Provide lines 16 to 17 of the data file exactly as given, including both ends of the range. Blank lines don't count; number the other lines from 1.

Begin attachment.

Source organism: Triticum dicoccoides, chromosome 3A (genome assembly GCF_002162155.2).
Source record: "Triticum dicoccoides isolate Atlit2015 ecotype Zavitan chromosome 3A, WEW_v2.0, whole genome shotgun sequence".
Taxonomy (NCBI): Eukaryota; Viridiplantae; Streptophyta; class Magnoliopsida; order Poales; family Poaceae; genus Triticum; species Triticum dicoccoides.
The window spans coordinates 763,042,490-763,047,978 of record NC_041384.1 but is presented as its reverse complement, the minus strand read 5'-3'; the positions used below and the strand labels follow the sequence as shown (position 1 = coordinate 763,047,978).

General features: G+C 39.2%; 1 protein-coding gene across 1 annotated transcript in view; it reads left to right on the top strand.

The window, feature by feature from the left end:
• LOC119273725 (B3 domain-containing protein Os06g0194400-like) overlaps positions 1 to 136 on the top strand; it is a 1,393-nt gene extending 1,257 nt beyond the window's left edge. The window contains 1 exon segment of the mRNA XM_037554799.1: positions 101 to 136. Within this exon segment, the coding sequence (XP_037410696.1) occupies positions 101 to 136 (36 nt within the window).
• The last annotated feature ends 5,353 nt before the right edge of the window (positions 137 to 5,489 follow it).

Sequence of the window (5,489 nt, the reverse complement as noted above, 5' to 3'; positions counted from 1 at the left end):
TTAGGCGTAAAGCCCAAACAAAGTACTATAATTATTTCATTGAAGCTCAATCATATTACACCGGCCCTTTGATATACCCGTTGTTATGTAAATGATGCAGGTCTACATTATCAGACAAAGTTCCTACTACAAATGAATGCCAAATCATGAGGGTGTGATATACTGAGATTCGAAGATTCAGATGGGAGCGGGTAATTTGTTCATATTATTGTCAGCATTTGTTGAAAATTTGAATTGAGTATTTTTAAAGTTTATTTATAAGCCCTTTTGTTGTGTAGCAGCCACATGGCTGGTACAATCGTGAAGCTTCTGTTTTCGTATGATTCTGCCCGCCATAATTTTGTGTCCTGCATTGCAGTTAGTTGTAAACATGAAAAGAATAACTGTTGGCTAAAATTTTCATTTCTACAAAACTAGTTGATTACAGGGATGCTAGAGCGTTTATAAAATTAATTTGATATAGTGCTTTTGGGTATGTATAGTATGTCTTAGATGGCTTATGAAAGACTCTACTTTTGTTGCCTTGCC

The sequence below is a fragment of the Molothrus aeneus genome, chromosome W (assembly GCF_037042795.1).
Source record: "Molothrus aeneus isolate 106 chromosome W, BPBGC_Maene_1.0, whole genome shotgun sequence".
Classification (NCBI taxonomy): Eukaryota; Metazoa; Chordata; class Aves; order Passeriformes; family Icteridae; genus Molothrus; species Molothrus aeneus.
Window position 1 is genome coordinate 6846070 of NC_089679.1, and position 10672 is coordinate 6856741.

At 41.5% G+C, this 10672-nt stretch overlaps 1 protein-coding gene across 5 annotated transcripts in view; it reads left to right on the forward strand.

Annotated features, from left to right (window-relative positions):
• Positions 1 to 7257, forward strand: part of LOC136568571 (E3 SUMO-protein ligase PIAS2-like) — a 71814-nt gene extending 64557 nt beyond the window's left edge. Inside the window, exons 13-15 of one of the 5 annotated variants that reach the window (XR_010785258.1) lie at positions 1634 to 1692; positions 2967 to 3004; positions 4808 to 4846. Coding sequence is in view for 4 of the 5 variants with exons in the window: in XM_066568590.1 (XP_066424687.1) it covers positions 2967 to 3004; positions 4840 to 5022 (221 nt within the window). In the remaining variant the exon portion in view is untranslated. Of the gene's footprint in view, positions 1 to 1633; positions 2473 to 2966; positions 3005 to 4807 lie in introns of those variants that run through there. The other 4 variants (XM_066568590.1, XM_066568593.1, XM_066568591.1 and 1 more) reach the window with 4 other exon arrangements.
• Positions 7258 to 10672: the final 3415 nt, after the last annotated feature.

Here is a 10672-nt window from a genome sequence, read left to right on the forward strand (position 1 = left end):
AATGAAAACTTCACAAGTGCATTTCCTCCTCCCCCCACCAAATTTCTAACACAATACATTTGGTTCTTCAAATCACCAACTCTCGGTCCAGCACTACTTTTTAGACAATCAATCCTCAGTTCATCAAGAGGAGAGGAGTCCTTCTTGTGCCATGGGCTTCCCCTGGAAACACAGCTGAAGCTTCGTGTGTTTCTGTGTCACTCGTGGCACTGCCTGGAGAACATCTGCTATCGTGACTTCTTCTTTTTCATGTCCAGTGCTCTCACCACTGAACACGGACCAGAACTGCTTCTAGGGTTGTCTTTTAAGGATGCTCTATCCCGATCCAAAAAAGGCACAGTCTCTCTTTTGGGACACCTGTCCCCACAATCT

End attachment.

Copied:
Annotated features, from left to right (window-relative positions):
• Positions 1 to 7257, forward strand: part of LOC136568571 (E3 SUMO-protein ligase PIAS2-like) — a 71814-nt gene extending 64557 nt beyond the window's left edge. Inside the window, exons 13-15 of one of the 5 annotated variants that reach the window (XR_010785258.1) lie at positions 1634 to 1692; positions 2967 to 3004; positions 4808 to 4846. Coding sequence is in view for 4 of the 5 variants with exons in the window: in XM_066568590.1 (XP_066424687.1) it covers positions 2967 to 3004; positions 4840 to 5022 (221 nt within the window). In the remaining variant the exon portion in view is untranslated. Of the gene's footprint in view, positions 1 to 1633; positions 2473 to 2966; positions 3005 to 4807 lie in introns of those variants that run through there. The other 4 variants (XM_066568590.1, XM_066568593.1, XM_066568591.1 and 1 more) reach the window with 4 other exon arrangements.